Brett Wickenden, technical operations director, Mubaloo
Last month, a study was released about purported security vulnerabilities in iOS devices. We’d like to clarify that when reading through HP’s press release, there is no mention of iOS apps or devices – however, it is being reported that the study singled out iOS apps.
We therefore decided to take a closer look.
The study used HP’s new “Fortify on Demand for Mobile” platform to test the security on 2,107 apps published by 601 companies on the Forbes Global 2,000. The main headline was that 90% of mobile applications have at least one security vulnerability.
The results showed that:
- 86% of the applications accessed potentially private data sources
- 86% lacked binary hardening protection
- 75% of apps did not encrypt data before storing it on the device
- 18% of apps transmitted data over the network without using SSL encryption; of the 82% that used SSL encryption 18% of them did so incorrectly
One slightly hidden statistic that was not highlighted in most of the reports was that 71% of the vulnerabilities were, in effect, problems on the server end of the application and not in the application itself.
None of the issues listed above were found in the 71% of possible server end vulnerabilities. This makes me think that these issues were not discovered during the testing.
It’s important to note the results in mobile app security tests like the ones listed above are usually separated into: Critical, High, Medium and Low risks. It would have been more useful to see the percentage breakdown of the levels of vulnerabilities found within the 90% of issues in the study.
To get a better idea of the testing process I went to the HP site www.fortifymyapp.com to have a look at their testing tool. Helpfully, they offer a “test your tool for free” option. On selecting this I was only able to upload a .net application or Java application.
Strangely, the option to upload an iOS application wasn’t available. Not a great start, if they really were testing iOS applications as the majority of news reports appear to point to. To understand whether the results from the study were something to worry about, I looked at their sample report to see which vulnerabilities were being checked for.
None of the vulnerabilities in the report appeared to relate to iOS applications, but instead concentrated on Java and .Net vulnerabilities. I’ve contacted them to see how it’s possible to test an iOS app but am still currently waiting for a response.
Contextually there isn’t enough information on the data provided within the tested applications to find out which data was being exposed or at risk. It is possible that the applications tested made use of data that did not require SSL encryption when transmitting. If they are used by large companies, it may be that the data isn’t sensitive.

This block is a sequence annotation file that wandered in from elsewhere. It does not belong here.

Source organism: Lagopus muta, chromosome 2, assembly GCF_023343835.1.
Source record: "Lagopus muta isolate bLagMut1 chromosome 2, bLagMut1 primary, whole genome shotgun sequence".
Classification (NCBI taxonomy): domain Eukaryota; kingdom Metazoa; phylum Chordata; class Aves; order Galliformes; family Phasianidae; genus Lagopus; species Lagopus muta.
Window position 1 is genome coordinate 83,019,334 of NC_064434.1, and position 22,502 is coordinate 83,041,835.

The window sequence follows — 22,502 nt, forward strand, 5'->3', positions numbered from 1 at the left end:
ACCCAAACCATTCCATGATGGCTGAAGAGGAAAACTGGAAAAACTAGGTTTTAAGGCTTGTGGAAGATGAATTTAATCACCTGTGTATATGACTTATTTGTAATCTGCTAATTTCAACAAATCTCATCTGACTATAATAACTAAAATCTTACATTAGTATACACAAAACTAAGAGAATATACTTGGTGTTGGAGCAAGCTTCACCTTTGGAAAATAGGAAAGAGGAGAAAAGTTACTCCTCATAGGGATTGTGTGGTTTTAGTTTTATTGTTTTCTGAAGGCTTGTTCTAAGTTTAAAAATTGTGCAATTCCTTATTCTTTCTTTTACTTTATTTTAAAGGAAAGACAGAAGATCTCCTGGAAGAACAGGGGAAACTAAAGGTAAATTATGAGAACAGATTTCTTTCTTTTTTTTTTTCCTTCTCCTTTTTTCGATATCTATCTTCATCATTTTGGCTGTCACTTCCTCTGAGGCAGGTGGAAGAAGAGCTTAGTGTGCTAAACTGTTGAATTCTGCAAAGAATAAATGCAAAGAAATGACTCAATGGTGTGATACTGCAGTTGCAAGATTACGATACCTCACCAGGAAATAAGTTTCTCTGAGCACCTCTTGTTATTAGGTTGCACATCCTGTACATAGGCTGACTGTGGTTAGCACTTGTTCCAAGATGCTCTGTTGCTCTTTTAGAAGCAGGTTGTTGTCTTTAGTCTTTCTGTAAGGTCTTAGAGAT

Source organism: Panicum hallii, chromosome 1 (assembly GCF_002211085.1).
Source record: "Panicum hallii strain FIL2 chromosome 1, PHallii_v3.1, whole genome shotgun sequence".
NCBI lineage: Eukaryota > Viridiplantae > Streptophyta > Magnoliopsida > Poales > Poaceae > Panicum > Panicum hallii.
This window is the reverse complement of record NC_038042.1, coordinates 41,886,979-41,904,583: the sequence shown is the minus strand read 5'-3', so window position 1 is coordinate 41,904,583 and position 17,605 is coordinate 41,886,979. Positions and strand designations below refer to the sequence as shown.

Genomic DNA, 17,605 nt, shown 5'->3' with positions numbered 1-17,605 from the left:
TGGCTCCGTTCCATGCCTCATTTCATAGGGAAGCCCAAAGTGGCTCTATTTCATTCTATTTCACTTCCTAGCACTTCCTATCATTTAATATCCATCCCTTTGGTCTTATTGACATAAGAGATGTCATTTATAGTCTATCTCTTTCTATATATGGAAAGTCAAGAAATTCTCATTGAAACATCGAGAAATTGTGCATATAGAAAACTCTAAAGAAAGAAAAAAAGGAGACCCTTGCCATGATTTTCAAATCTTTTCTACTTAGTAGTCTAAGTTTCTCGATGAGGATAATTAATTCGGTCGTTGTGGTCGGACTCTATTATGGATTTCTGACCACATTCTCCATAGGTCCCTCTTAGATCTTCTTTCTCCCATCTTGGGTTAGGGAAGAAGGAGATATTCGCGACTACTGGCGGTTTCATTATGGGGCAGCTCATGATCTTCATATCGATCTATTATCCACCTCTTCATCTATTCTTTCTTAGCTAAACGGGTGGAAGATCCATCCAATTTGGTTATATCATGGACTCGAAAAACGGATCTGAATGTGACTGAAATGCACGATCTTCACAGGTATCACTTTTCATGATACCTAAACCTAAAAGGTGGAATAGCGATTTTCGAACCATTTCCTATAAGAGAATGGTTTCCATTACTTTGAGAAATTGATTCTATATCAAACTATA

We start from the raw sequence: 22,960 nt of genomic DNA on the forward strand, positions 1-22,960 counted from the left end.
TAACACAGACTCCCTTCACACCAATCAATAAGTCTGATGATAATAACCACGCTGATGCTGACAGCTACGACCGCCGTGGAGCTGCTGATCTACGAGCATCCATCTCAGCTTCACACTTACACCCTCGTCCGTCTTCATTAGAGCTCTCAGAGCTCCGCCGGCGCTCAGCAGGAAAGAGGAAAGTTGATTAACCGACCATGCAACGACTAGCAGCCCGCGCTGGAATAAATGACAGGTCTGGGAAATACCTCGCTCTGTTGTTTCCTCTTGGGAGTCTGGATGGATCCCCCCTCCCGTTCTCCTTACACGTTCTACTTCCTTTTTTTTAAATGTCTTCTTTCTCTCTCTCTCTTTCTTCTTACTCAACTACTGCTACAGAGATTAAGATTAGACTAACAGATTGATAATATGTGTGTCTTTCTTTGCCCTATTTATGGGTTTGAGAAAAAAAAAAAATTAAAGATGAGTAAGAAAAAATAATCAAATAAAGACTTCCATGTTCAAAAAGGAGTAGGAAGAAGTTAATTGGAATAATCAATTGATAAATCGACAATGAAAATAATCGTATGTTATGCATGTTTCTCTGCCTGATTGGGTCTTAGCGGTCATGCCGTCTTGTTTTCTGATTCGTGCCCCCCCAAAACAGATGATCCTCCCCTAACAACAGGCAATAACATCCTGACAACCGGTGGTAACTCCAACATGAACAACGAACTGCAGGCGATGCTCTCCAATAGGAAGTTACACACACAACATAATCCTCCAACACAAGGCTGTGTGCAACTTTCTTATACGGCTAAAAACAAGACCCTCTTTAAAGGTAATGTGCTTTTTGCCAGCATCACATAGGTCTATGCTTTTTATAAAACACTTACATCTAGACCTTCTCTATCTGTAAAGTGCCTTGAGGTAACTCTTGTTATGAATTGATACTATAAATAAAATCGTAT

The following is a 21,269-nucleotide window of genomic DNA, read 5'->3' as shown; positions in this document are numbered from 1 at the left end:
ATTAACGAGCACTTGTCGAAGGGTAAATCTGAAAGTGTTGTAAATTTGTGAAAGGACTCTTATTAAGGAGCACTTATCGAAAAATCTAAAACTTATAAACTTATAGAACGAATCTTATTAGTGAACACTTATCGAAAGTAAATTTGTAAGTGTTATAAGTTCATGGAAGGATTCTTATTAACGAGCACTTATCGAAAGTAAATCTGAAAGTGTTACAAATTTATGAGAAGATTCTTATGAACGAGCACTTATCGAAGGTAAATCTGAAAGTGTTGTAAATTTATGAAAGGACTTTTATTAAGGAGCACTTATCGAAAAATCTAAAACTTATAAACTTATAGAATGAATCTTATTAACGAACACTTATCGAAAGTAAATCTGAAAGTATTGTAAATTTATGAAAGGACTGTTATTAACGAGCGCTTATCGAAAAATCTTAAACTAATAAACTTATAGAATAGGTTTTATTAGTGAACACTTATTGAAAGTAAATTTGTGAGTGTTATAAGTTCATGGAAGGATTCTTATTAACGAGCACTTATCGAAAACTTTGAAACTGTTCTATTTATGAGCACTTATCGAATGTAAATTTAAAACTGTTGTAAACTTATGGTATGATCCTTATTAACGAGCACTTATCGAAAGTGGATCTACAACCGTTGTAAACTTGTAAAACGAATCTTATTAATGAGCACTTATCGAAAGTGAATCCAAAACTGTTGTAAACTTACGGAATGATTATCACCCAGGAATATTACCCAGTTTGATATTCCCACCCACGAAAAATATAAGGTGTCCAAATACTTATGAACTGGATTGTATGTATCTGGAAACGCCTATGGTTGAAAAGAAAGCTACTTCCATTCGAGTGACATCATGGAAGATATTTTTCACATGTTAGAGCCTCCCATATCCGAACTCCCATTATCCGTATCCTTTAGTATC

Data stored on a device running iOS 7 has various levels of encryption, the highest level being password storage. Had the issues of un-ecrypted password storage or the transport of said passwords been of a sufficient volume then it would have been a statistic of it’s own rather than thrown in as an inclusion of all data stored or transported by the 2,107 applications tested.
In summary the report, according to what HP has released, points to web and Java apps rather than any specific native mobile applications. Whether media outlets have then been told that the apps were iOS to create scaremongering or not, we don’t know.
As we have currently been unable to test the efficiency of HP’s application security testing product for iOS apps, we are unable to guess if the severity of the issues found during their testing are sufficient enough to back the high level of statistics given in the generalisation of this report.
Mobile app development is still in its infancy and as such the tools available to test mobile apps are very limited. We would recommend anyone looking for mobile app testing services to make sure that what they are paying for caters for the uniqueness of the mobile development languages being produced such as iOS.
If not you may find the tool you are using has been designed for testing normal client and web applications and rebranded. Although these applications have important tests results which should be looked into you can also equally find the results either miss important errors; or lead you down a costly path of investigation that will end up being irrelevant to your product.